As if he wasn’t going to leave for a while.

Her heart lurched, then began a hard, relentless pounding in her chest. What was she going to do with him? How would she get rid of him?

Except her treacherous hormones didn’t really want him to leave.

“What do you want?” she asked.

He patted the cushion next to him. “Come sit down so we can talk.”

Not in this lifetime. She grabbed one of the wicker chairs and dragged it close enough to see his face, then sat on the edge. “Go ahead.”

His mouth twitched as he studied her. “I wanted to thank you for inviting me to dinner.”

“That was my mother’s idea. Next time she asks, tell her no.”

“I had fun,” he said. He sounded surprised. Be-mused.

“It was dinner, Walker. Happens every night. It’s not a big deal.”

The wicker creaked as he shifted. “In my family, we usually ate in front of the television. I didn’t know what was missing.”

“Who helped you with your homework?”

“My parents both worked. When my father got home, he was too tired to do much with me.” The wicker creaked again. “My mom, too, I guess.”

“My parents worked, too. But they were never too tired to spend time with us.”

“And now you do the same for your kids.”

Was that wistfulness she heard in his voice? He was rich and famous. He could buy whatever he wanted. “Our lives are hardly perfect.”

“Especially not when some guy is trying to muscle in on your territory, right?”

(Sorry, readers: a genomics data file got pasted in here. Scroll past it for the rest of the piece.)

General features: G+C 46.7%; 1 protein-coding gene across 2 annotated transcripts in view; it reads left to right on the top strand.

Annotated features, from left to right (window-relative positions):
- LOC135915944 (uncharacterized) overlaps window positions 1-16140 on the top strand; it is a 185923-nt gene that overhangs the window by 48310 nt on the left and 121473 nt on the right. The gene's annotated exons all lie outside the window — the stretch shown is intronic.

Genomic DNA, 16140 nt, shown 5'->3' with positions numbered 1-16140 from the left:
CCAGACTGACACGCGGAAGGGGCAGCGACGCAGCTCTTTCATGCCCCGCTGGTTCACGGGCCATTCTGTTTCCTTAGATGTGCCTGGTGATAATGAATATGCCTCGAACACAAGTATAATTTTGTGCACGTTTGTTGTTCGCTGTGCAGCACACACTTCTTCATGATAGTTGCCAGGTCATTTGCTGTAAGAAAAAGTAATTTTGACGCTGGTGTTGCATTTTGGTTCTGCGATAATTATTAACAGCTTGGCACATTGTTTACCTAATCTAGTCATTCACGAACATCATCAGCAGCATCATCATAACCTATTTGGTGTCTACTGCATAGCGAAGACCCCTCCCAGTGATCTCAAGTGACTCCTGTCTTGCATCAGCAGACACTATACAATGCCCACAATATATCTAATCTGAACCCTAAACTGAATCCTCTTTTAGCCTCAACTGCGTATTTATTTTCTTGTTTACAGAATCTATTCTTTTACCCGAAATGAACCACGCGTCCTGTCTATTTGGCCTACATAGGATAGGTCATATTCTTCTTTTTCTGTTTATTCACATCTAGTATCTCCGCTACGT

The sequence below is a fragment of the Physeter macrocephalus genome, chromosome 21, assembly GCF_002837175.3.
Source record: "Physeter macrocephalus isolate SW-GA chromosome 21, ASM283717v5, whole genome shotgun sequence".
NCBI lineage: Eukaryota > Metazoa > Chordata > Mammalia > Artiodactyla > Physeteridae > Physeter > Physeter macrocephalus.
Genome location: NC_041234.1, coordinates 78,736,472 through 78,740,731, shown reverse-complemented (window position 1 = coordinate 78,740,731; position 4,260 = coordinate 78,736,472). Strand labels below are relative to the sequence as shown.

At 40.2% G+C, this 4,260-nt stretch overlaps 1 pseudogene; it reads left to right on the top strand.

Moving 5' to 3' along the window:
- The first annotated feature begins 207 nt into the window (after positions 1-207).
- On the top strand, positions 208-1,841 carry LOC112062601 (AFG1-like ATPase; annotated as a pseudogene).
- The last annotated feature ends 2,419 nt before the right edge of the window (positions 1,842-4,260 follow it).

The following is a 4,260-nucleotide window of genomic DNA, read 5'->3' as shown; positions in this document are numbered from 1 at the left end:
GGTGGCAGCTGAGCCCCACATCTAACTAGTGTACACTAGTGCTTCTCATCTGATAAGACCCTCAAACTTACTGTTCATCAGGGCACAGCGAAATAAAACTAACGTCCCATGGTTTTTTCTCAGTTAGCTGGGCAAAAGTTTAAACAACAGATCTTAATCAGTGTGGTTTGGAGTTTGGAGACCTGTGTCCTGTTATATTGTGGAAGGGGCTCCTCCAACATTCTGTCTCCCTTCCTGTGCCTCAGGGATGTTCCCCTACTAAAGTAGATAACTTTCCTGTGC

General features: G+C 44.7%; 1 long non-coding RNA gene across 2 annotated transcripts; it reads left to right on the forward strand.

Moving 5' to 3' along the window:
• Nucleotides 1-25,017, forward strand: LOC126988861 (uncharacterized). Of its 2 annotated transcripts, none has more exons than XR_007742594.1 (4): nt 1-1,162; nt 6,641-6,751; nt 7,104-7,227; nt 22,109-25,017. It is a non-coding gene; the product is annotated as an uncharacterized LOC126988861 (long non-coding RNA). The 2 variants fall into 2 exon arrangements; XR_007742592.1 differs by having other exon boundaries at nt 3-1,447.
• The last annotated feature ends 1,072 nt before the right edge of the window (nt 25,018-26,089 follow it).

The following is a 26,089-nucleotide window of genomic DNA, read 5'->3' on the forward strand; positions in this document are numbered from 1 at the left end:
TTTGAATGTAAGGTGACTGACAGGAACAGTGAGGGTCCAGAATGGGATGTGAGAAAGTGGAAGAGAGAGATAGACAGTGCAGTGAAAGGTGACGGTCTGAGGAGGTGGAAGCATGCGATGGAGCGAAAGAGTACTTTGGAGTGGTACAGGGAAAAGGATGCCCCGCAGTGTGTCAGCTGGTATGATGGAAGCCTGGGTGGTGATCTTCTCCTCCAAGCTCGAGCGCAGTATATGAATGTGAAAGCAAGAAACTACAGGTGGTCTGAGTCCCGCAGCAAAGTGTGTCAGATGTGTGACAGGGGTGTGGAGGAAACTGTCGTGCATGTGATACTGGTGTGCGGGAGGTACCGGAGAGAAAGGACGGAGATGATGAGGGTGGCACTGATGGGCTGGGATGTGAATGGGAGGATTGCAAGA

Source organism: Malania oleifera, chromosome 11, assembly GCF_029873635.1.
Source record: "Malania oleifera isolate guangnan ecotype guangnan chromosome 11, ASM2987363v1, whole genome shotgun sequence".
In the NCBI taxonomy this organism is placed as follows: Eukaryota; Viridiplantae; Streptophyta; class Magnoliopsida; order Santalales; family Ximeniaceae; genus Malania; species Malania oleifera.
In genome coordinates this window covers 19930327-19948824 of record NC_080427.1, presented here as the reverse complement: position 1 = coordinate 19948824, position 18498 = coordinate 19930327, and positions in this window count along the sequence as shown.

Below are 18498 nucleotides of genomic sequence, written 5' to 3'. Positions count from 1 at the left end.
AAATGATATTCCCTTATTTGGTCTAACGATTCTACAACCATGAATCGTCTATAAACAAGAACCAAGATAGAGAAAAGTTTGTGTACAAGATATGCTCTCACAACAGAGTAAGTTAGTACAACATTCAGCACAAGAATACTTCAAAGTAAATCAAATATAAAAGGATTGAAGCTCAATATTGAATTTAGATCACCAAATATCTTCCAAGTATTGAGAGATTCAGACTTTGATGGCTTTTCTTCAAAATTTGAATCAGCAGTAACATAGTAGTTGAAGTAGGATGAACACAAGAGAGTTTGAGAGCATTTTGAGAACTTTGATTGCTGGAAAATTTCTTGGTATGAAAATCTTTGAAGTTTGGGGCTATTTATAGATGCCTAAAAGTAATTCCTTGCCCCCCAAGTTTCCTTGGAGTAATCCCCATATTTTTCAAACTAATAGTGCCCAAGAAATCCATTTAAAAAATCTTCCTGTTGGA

“You think that’s what this is? A turf war?” She moved her chair closer. “I’m trying to protect Nick. If he knew about this insane idea of yours, it would devastate him.”

“I have to know,” Walker said in a low voice.

“Why is this so important? Why would you even think it’s possible?”

“We had sex. Nine months later, Nick was born. That’s why I think it’s possible.”

“We used a condom.”

“An ancient condom. I’d been carrying it around in my wallet for probably three years.”

“That’s a lot of wishful thinking.”

“Hope springs eternal in the…uh, mind of a teenage boy.”

“The odds are against it. It was one time, Walker. I was making love with Tony, too.” The heat of shame burned through her, and she couldn’t meet his gaze. “Lots more than once. I was in love with him. Of course Nick is his son.”

“Love has nothing to do with making babies.”

“In this case it did.” She got up and stared out at the night through the high bushes in front of the windows. The streetlights were tiny cones of yellow behind the budding branches. “Tony and I didn’t always use a condom.”

“I thought you were one of the smart girls, Jen.”

“I was.” She stared blindly through the windows. “Love makes you do stupid things.”

“Does it?” He stood and moved behind her. His breath tickled her ear and stirred the fine hairs on her nape. “What about lust?”

“Even worse.” She wrapped her arms around her waist, remembering that day in the janitor’s closet in high school. She’d never intended to have sex with Walker. She’d just wanted to persuade him to change Tony’s grades. But her resolve had been weakened by their kisses. Completely destroyed when he’d touched her. “Lust changes everything.”

“Mmm.” He put his hand over hers, pressing it into her waist. “And it’s so much fun.”

His fingertips grazed her stomach, and she sucked in a breath. “What are you doing?”

“I remember how you taste.” She felt his erection against her rear. “How you shiver when I do this.” He nuzzled her neck and let his fingers trail down her hip. “Those tiny sounds you make when I trace your tattoo.”

Need rose inside her like a hot wave. She was drowning in it, and he’d barely touched her. What would happen if she turned around and kissed him? If she slid her hands beneath his shirt to feel his skin.

If she let herself want him.

“No,” she said.

His hands crept up her abdomen, and she put hers on top of them.